Go to National Library of New Zealand Te Puna Mātauranga o Aotearoa
Volume 85, 1957-58
This text is also available in PDF
(828 KB) Opens in new window
– 131 –

Spherulitic Jaspilite from Whangarei Heads

[Received by Editor, October 15, 1956.]


Spherulitic jaspilite occurring in small lenses at McLeod Bay, Whangarei Heads, is closely associated with fine-grained spilitic rocks. Individual spherulites within the jaspilite exhibit both concentric and radial form and show crowding of haematite and minute silica particles into concentric zones. The location of the Jaspilite as xenoliths within spilite indicates that banded haematitic cherts caught up by the spilite have been partially dissolved and re-crystallized to their present spherulitic form.


At the west end of the north side of McLeod Bay, Whangarei Heads, greywacke sandstones are associated with limestones, igneous rocks, and red spherulitic jasperoid cherts (Fig. 1). These rocks have been mapped by Allen (1951) as part of the basement (Trias-Jura?) Waipapa Series. However, neither Allen nor Bartrum (1948) mentions the igneous rocks associated with the cherts, although a description of an altered tuff from near this locality is to be found in Allen's (1951) account. The jaspilites occur in the shore platform just below high water mark about half a mile east of the mouth of Parua Bay. The outcrop lies between two limburgite flows, a quarter-mile apart, which are described by Allen (1951).

Allen (1947) states, “The writer believes, then, that the radial structures in the spherulitic jaspilite were developed by slow crystallization along with haematite (or its precursor) in open cavities where colloform structures are of normal occurrence. The problem as to whether or not hydrothermal waters played a part in the silicification is a difficult one, for evidence is not readily forthcoming.” This problem, as well as that posed by the occurrence of non-spherulitic jaspilites from other localities in the area, is overcome by the discovery by the writer of igneous rocks intimately associated with the jaspilites.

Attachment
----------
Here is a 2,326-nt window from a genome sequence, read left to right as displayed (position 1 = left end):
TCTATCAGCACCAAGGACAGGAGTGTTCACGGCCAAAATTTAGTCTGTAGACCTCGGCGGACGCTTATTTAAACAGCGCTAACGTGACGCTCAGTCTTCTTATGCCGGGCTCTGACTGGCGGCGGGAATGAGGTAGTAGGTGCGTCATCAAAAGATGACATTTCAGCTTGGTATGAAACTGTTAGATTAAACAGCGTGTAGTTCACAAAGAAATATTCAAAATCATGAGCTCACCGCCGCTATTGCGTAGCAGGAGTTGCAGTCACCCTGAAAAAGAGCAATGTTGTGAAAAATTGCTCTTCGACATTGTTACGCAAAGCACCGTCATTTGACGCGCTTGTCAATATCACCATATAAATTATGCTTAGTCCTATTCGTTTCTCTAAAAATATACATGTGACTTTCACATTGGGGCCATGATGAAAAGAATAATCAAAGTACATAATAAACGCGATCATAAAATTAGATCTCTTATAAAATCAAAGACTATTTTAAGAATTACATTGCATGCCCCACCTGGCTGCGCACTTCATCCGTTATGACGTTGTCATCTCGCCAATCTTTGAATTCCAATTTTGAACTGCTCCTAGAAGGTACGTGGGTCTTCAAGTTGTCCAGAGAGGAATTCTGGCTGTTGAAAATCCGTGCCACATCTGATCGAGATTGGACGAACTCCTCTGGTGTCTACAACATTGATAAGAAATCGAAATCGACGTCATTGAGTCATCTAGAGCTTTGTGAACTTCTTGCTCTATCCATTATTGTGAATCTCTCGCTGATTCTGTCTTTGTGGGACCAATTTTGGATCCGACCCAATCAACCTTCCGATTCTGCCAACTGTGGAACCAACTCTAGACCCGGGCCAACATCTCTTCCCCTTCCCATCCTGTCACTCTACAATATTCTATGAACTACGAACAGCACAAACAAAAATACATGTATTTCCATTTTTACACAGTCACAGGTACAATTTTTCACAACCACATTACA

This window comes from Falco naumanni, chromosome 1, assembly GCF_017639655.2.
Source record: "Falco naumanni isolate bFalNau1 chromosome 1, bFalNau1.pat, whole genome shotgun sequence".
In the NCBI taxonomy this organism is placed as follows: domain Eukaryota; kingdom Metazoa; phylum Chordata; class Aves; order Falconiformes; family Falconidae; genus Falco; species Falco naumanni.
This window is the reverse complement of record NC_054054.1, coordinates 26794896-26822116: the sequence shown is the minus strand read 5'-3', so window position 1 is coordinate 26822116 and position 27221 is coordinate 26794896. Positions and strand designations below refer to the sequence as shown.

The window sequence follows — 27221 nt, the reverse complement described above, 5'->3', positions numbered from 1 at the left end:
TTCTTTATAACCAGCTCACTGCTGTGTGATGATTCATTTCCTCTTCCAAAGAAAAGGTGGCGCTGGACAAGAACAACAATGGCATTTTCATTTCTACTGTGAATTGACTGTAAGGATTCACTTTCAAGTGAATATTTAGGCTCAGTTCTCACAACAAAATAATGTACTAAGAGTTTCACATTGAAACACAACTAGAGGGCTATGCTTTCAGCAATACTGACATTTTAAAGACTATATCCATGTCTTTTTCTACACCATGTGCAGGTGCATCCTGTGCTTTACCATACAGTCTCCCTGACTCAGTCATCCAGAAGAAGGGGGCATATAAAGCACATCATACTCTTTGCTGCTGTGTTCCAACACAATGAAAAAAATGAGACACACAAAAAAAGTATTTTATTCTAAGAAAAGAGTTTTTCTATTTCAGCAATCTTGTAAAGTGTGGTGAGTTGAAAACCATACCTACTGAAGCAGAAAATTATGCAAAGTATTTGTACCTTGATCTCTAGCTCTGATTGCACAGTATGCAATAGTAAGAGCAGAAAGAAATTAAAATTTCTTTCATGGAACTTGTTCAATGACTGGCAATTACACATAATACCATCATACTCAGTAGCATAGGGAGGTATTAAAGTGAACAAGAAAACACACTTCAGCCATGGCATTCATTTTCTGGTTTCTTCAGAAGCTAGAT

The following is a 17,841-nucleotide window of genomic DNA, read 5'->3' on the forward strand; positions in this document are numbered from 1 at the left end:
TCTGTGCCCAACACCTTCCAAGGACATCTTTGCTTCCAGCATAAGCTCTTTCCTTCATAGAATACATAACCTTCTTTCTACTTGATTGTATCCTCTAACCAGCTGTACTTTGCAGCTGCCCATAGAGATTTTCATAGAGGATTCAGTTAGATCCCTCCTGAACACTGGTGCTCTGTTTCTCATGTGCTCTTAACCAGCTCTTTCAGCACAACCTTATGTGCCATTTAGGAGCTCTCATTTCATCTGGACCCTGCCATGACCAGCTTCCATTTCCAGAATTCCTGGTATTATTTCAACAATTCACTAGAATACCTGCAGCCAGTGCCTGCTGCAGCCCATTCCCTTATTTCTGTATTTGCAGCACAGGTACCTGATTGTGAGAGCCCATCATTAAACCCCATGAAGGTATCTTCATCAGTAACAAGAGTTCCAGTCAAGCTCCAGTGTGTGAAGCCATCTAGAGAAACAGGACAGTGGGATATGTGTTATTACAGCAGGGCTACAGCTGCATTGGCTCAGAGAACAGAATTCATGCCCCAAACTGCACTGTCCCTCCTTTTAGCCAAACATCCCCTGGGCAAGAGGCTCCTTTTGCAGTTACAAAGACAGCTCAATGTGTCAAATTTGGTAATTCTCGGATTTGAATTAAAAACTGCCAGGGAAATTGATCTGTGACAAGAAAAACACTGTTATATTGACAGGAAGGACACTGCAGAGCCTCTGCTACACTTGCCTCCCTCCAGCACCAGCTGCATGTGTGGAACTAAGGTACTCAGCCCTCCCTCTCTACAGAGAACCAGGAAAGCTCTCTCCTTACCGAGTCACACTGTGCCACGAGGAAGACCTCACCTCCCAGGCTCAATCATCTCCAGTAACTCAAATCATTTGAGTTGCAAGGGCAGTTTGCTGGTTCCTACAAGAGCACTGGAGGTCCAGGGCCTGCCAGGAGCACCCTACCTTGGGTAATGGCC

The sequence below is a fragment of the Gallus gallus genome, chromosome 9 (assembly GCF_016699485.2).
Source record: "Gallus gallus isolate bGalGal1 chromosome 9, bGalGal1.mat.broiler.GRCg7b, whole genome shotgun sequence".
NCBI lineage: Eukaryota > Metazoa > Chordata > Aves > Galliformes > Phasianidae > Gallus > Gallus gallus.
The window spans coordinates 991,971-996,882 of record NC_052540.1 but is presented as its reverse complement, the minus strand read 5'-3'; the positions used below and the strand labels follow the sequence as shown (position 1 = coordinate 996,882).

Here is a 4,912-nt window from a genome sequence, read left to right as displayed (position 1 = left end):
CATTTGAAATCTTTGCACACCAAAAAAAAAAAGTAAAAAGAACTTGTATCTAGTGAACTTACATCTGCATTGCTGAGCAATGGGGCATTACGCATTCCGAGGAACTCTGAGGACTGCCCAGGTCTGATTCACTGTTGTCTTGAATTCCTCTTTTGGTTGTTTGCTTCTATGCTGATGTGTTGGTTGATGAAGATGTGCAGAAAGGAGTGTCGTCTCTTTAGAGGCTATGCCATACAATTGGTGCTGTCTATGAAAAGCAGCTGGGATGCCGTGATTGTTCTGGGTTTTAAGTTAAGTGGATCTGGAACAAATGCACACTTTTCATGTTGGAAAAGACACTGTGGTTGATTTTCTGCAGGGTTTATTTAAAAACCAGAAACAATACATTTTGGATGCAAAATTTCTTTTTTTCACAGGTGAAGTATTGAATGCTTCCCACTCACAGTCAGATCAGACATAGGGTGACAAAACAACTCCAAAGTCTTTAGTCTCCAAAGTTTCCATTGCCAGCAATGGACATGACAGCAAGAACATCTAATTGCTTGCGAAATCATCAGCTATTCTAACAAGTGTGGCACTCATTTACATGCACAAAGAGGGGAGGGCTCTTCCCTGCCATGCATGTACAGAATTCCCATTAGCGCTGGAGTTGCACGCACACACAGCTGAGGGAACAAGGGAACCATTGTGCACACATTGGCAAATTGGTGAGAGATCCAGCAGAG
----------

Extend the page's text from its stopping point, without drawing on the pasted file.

Field Occurrence

The jaspilites are found in spilite as xenolithic pockets and lenses, up to 5 inches deep, which give the appearance of having been folded into the enclosing black and green igneous rock. Individual spherulites within the jaspilite reach diameters of up to a quarter inch and range from dark reddish-brown to colourless. The sharp boundary of the haematite matrix of the jaspilite against the enclosing intrusives serves to accentuate the “rolled-up” appearance of the lenses.

Weathering has produced on the jaspilite a pisolitic surface which stands out in marked contrast to the angular pattern etched on the surrounding greywacke. Small patches of iron pyrites are scattered throughout the jaspilites, and both jaspilites and spilite are seamed by an irregular network of veins of crystalline quartz and calcite.



According to Pettijohn (1949) the term spherulite is applied to oolitic bodies “in which, however, only radial structure is visible.” The structures described here are both radial and concentric and therefore fit the definition of oolites as well as spherulites. However, in many cases they have irregular outlines, indicating growth in a solid medium in the manner advocated for spherulite formation by Pettijohn (1949).

– 132 –